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Customer Review

48 of 51 people found the following review helpful
4.0 out of 5 stars What you didn't know about these writers..., August 18, 2007
This review is from: Uncommon Arrangements: Seven Portraits of Married Life in London Literary Circles 1910-1939 (Hardcover)
I was lucky enough to get an advanced reader copy of this book a few months ago to review. I really enjoyed it! I happened to be reading Enchanted April, by Elizabeth Von Arnim at the time, so that was a very happy coincidence. I had read her book before, but knew nothing about her. She is one of the artists/writers profiled in this book. There are seven sections for each "couple" or "group." And definitely do not skip the opening chapter, Marriage a La Mode, th author's brillant and helpful introduction to the book and to the times these artists and their works existed.

I really loved the section on Vanessa Bell, "Bunny" and the Bloomsbury group. Simply fascinating. Her daughter Angelica later married her biological father's lover. The complicated family groups created by these people are often bizarre, even incestuous, but they seem to have worked for them to some degree. Reading about these people and their complicated lives, mostly being lived out of a desire to be free from conventional, traditional, expected roles in their times, was truly fascinating. We "tut tut" daily over Britney, Lindsey and Paris; well, they can't hold a candle to these folks! Katherine Mansfield was much more lady-like, educated and interesting than any of them. Also read about HG Wells, his long suffering wife Jane, and his lover, young upstart journalist Rebecca West.

This book seems to be very well researched and is very well written. With what I am sure is an overwhelming amount of information available on these prolific writers and their lives, Roiphe has managed to handle the subject both delicately and thoroughly enough without letting it be too much information. Certainly, the portraits in this book are compelling enough to warrant more exploration, but she manages to whet your appetite so that you want to learn more, not only about their lives, but more importantly about their work, which was their lives, and what was so desperately important to each and every writer and artist in this book.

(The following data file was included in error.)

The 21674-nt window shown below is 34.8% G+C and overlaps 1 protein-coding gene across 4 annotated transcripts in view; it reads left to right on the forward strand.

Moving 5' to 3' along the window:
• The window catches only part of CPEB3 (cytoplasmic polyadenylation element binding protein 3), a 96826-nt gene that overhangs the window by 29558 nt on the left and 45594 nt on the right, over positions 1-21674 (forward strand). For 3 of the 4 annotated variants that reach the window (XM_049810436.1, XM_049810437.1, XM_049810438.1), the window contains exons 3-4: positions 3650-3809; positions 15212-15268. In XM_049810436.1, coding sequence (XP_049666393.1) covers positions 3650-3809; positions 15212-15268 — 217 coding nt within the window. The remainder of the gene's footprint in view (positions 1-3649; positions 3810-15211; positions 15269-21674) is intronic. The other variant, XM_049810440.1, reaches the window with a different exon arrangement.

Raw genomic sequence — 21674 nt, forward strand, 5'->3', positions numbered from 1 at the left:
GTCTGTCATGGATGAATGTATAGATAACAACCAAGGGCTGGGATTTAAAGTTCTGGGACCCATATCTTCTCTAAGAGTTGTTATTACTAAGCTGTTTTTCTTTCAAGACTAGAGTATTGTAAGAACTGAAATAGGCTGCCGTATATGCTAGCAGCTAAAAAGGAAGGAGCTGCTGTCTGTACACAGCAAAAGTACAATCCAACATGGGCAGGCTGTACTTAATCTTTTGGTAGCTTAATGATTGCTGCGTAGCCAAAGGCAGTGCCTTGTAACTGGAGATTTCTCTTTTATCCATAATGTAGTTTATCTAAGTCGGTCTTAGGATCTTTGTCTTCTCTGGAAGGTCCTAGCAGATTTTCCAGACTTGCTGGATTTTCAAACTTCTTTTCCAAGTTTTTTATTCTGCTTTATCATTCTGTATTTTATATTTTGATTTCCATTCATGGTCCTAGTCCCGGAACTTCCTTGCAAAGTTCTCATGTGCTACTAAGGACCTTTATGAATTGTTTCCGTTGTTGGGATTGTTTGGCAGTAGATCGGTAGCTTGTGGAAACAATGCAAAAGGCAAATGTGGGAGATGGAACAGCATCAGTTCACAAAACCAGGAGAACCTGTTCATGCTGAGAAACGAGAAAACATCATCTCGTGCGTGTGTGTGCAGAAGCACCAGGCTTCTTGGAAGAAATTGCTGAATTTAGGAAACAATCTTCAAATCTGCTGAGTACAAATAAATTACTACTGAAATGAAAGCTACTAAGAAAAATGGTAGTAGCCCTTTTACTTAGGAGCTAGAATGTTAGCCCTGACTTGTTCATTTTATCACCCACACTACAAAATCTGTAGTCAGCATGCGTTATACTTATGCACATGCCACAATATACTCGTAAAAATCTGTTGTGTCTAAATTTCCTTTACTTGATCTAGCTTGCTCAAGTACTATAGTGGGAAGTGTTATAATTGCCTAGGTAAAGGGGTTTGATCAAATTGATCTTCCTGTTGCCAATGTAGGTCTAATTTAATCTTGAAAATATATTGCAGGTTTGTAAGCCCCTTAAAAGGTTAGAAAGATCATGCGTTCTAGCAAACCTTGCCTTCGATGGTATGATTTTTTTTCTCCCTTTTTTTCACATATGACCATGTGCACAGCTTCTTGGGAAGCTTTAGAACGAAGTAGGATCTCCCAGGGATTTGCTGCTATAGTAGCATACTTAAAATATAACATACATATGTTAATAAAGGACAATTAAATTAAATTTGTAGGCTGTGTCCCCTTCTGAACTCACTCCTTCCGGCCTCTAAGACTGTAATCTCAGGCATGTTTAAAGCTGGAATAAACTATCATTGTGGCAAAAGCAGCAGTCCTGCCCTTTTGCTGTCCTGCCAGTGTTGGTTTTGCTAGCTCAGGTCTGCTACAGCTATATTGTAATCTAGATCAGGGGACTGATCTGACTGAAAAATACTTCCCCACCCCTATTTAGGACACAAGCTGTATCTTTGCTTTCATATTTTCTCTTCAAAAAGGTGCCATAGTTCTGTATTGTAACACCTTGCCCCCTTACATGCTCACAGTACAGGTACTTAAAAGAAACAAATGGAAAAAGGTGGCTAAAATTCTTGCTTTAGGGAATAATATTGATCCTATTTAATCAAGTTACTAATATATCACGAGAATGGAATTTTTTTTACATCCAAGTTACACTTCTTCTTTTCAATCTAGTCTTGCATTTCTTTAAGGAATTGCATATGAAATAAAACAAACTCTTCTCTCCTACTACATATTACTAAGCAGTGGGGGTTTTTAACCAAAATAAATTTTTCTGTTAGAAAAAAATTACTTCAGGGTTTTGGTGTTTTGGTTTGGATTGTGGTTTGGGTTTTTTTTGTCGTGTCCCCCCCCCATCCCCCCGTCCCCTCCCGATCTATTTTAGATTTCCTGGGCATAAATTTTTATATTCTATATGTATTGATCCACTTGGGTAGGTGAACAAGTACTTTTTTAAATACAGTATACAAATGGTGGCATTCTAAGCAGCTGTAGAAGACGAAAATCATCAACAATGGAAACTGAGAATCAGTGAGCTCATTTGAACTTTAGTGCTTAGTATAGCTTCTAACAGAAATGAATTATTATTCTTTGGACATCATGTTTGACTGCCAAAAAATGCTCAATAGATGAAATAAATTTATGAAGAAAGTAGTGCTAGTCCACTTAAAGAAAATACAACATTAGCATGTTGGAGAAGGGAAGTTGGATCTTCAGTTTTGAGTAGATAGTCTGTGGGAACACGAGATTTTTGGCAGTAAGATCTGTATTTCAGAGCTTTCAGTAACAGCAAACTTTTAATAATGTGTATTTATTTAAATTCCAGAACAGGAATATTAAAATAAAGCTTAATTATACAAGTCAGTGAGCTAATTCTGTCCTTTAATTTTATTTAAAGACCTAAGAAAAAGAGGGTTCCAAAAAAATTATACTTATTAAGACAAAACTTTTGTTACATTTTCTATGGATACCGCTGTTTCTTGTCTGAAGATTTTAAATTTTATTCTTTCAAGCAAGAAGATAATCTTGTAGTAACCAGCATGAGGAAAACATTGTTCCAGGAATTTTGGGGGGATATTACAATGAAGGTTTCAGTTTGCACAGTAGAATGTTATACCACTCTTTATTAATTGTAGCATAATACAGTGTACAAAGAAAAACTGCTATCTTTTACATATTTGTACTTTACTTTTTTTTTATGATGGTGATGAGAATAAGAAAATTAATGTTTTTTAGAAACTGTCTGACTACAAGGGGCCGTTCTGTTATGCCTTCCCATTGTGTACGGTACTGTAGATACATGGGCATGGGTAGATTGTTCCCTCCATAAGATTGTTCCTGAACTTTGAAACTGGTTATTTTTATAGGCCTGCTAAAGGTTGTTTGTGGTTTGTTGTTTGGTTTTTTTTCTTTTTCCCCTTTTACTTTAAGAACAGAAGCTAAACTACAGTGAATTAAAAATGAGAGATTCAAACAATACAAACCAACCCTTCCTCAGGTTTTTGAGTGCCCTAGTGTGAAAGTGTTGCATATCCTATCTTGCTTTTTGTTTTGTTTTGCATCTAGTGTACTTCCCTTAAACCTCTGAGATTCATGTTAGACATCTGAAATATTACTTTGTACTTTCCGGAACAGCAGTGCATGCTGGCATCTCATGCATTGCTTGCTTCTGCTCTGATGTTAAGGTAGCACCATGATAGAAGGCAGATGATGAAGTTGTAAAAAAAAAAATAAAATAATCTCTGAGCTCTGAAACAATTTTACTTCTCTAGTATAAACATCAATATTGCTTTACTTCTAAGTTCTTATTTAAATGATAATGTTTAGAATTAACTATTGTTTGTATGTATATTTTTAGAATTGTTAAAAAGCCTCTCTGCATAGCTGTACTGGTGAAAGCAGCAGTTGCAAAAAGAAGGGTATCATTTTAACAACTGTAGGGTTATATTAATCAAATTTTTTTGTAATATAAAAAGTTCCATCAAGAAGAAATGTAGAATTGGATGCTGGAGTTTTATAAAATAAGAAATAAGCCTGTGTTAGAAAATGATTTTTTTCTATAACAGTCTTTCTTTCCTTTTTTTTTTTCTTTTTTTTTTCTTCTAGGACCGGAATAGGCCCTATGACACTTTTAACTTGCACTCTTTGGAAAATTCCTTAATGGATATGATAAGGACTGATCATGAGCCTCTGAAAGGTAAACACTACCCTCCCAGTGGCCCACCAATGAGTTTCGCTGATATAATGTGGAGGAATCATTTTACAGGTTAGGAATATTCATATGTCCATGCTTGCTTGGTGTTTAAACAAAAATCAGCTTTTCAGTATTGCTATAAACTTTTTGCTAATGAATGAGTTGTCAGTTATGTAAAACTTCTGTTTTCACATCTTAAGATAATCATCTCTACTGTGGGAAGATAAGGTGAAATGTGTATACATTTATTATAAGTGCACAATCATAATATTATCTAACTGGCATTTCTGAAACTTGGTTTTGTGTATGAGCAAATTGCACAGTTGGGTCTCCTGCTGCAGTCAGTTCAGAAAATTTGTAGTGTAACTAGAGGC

A great read. A definite recommendation.
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Showing 1-3 of 3 posts in this discussion
Initial post: Apr 27, 2009 6:35:39 AM PDT
MS says:
What makes this book interesting is the people in the described relationships, not the relationships themselves. Give me a break! When one thinks about the people who are all over the tabloids: Lindsey, Paris, Britney you just can't compare them to HG Wells, the Bloomsburys or Mansfield.

In reply to an earlier post on May 14, 2009 8:46:41 PM PDT
Kiki says:
I'm not comparing their personalities, I'm comparing their celebrity. Not to mention, I was complimenting the real life people in the book, and basically saying the "fake" lives of celebs today are dull and lifeless compared to the vibrant and interesting lives of the personalities displayed in the book.

Give me a break!

In reply to an earlier post on Jul 25, 2010 9:01:05 PM PDT
Last edited by the author on Jul 25, 2010 9:02:07 PM PDT
C2015 says:
I would love to read what Ms. Roiphe thinks of the Richard Burton/Elizabeth Taylor romance as well as many others in decades since the end of her book. Jack and Jackie? Brad Pitt and Angelina Jolie? There's fodder for continuing books in every decade. Virginia Masters and whatshisfirstname Johnson. Oh, and Kinsey and his wife. The list is endless! Her analysis is so dead-on that it's sometimes uncanny and a bit scary when I saw something that fit my own failed marriage.
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